An anticlimactic 0-0 draw with Sweden followed, its defining moment being the debut of the ‘Cruyff turn’; Jan Olsson remains proud to be the first man so completely duped by the movement. Holland’s 4-1 defeat of Bulgaria set the nation alight and caused a usually indifferent population to become encumbered with the need to passionately support their team.
Knowing they had the full attention of millions back home, the Dutch played their irrepressible best and demolished Argentina 4-0. Despite torrential rain the players were able to impose their passing game with Cruyff scoring two – both assisted by the sublime Van Hanegem – and taking the brunt of every illegal tackle from the Argentineans.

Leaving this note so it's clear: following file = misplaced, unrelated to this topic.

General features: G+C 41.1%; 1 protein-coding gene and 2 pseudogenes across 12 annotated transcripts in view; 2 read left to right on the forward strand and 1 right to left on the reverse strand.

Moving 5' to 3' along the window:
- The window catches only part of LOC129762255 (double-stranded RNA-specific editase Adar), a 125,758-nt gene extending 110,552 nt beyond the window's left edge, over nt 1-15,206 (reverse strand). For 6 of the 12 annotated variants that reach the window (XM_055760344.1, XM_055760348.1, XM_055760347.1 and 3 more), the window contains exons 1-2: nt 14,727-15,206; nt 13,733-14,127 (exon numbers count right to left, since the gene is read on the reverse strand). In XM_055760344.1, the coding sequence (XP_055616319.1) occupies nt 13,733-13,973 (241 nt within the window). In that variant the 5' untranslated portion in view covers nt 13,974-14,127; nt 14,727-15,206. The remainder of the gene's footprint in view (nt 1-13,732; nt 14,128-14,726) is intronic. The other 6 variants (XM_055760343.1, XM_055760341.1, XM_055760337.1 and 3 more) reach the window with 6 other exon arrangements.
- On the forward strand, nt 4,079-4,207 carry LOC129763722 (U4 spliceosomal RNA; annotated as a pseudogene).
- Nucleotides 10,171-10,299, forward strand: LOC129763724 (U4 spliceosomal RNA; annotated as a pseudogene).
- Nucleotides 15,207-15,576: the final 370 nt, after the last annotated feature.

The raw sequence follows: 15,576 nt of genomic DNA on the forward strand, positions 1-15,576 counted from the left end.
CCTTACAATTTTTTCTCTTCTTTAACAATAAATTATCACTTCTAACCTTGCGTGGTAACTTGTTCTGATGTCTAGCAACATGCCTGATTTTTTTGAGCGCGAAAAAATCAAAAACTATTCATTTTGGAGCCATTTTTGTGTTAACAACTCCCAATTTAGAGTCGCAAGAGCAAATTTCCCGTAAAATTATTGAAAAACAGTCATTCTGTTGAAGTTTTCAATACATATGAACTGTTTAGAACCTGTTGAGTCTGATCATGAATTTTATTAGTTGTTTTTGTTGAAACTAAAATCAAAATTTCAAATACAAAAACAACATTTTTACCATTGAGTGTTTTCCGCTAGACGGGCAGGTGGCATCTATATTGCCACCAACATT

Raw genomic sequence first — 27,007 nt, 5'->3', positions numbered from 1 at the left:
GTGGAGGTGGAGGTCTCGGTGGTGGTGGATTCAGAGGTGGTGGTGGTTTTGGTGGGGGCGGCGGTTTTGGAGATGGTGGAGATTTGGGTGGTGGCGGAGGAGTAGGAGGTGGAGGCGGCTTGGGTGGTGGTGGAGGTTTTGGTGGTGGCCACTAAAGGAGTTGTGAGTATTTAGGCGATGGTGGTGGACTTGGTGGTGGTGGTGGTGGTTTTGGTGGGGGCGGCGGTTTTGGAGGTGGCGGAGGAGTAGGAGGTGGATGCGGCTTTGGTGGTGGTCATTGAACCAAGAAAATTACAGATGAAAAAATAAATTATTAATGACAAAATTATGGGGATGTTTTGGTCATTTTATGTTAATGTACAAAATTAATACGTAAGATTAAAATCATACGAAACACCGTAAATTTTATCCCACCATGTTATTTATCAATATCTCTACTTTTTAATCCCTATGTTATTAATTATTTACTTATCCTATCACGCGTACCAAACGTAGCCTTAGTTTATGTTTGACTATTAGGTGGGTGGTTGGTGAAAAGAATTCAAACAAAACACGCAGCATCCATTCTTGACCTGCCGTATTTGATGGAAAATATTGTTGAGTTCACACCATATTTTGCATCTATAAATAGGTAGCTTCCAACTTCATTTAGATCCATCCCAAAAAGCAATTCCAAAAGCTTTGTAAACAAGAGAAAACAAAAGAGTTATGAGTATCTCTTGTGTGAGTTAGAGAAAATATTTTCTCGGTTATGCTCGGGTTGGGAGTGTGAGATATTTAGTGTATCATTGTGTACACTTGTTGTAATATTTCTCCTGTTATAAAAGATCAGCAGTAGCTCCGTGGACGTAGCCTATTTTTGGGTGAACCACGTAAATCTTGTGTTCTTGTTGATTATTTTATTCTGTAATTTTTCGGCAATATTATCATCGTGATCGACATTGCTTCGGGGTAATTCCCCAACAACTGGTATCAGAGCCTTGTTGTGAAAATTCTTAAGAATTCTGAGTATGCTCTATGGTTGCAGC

East Germany were then dispatched 2-0, leaving a date with the defending World Champions (Brazil) in what was effectively the semi final. Brazil were not the pretty outfit from the previous competition. Instead they played a very aggressive and physical game and could have scored two in the opening twenty minutes. Despite the pressure in the early stages it was the white shirts of Neeskens and Cruyff who netted the goals in a bruising encounter. The Dutch had beaten the World Champions. The only people seemingly not surprised by the victories – what spellbound the watching public more than the victories themselves was the manner in which the team played – were the Dutch players. After all, many had won back to back European titles at the pinnacle of club football; Cruyff had captained Ajax to a triplet of European Cups and was now playing for Barcelona. They were not unknown quantities. The romanticism surrounding the Dutch leading up to the final – and compounded by their eventual loss – occurs when considering the nation’s development in the decades leading up to it. It seems a patently self referential (and superficial) comment but everything about the team – the players’ demeanours, the principles of football, their style, their captain as an embodiment of all the aforementioned – was so…well, it was just so Dutch.